José Raúl, Temple Dance Minor, BA in Theater, Concentration in Acting
Thank you for taking the time to read. If you wish to follow up, you can reach me at:
www.eljoseraul.com | @josrul (instagram) | email@example.com
This semester I am experiencing a great deal of interdisciplinary work through my Studio Research (dance choreography) class and my Graduate Projects Fibers (art, fibers and material studies) class. The classes are both intended for graduate students to create individual work in their given fields and use the art form to research a question or an idea of our own choosing. Ultimately, creating a visual work or choreographic piece presented as the final project. By choosing to combine my fibers project and my choreography into one performative art experience, I have found many new valuable insights that are carrying me forward in my creative practice, research, and movement artistry.
Photo by Brian Mengini of “Pattern Of Mesh”
I have always considered myself a dancer first and a knitter, sewer, crocheter, weaver, or crafter second. Crafting has been my hobby for years as a stress release from working in the Dance field. When I came to Temple to pursue an MFA in dance, I never expected that I would find myself exploring movement with large skeins of yarn. I needed to create a piece for studio research and wasn’t sure what to research; I was making dream catchers with yarn at the time and felt that I had a connection to it. So, it became my research subject. I was questioning what patterns and spatial arrangements could be made with my body and the yarn, which grew into a choreographic work of six dancers and the yarn in Spring 2019 that I was proud of. Over the summer, I explored movement and yarn again for a dance artist showcase at the Museum of Contemporary Art in Virginia Beach that was more concise and tailored to the community that I was working in. I noticed that there were endless possibilities that I could explore within this mode of movement and craft, and I also observed that the themes of yarn dance and community kept reoccurring in my creative practice. This, I was finding, was the beginning of crafting my thesis ideas and movement base.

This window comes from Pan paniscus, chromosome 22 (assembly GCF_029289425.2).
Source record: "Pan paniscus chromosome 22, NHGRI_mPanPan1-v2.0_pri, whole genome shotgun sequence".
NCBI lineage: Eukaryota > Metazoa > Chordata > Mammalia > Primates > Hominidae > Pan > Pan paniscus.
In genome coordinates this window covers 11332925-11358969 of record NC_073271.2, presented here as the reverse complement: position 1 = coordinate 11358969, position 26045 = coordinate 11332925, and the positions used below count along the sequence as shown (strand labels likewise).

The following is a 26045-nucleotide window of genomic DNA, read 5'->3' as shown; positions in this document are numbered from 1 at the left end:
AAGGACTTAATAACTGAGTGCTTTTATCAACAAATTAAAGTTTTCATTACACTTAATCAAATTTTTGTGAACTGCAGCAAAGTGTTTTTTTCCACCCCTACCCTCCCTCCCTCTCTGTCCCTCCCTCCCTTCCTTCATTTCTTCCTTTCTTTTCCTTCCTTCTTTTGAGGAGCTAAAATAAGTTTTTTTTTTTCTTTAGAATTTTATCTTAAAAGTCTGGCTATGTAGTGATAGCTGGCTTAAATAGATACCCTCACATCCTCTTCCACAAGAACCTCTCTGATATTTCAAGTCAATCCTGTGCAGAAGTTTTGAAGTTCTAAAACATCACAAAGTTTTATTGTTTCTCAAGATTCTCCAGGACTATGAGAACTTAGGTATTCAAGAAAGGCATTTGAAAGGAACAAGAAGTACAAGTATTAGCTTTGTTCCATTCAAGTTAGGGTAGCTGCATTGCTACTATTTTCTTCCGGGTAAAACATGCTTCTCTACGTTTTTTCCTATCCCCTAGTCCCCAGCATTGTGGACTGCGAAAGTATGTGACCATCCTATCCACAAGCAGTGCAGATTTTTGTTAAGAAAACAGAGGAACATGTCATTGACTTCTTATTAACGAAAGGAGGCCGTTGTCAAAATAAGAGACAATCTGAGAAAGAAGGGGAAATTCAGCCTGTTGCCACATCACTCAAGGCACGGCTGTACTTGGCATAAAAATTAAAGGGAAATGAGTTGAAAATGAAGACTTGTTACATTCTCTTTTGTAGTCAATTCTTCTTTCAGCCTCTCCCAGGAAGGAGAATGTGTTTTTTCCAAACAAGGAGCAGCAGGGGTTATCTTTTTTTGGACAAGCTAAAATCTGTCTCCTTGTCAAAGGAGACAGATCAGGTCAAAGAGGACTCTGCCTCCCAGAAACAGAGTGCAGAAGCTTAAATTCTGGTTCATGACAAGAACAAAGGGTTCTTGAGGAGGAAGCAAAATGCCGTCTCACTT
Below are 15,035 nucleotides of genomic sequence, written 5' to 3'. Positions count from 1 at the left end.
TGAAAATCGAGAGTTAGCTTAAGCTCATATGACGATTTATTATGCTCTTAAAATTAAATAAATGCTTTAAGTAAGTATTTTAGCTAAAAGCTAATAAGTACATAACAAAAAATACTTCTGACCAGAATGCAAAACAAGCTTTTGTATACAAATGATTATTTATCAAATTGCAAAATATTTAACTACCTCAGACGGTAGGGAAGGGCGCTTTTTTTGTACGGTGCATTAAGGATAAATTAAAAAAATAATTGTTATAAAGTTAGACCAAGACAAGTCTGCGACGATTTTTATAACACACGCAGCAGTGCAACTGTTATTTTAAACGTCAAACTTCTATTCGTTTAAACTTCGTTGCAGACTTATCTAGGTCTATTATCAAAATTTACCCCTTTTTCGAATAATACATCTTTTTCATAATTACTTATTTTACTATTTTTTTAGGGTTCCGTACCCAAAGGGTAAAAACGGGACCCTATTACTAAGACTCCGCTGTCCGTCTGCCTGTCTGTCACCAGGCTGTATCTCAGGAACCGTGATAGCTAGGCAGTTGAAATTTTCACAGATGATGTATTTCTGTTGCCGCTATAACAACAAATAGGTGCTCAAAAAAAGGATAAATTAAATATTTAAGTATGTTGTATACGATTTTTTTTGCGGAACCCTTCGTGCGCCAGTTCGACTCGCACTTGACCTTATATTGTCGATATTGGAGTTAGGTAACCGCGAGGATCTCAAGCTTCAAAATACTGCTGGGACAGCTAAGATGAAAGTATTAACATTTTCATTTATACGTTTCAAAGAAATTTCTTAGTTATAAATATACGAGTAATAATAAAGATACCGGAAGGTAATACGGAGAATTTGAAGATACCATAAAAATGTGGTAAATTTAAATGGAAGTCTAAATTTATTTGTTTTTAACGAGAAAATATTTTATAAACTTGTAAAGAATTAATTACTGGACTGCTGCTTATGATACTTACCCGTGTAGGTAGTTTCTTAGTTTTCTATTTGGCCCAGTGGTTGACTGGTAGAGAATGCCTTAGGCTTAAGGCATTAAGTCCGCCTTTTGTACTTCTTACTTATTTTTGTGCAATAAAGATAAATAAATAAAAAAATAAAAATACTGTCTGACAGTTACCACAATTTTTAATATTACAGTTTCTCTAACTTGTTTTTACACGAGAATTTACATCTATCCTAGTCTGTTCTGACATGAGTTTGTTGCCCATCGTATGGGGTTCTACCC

Photo of “Unravel Me” choreography
First Iteration of WaterScape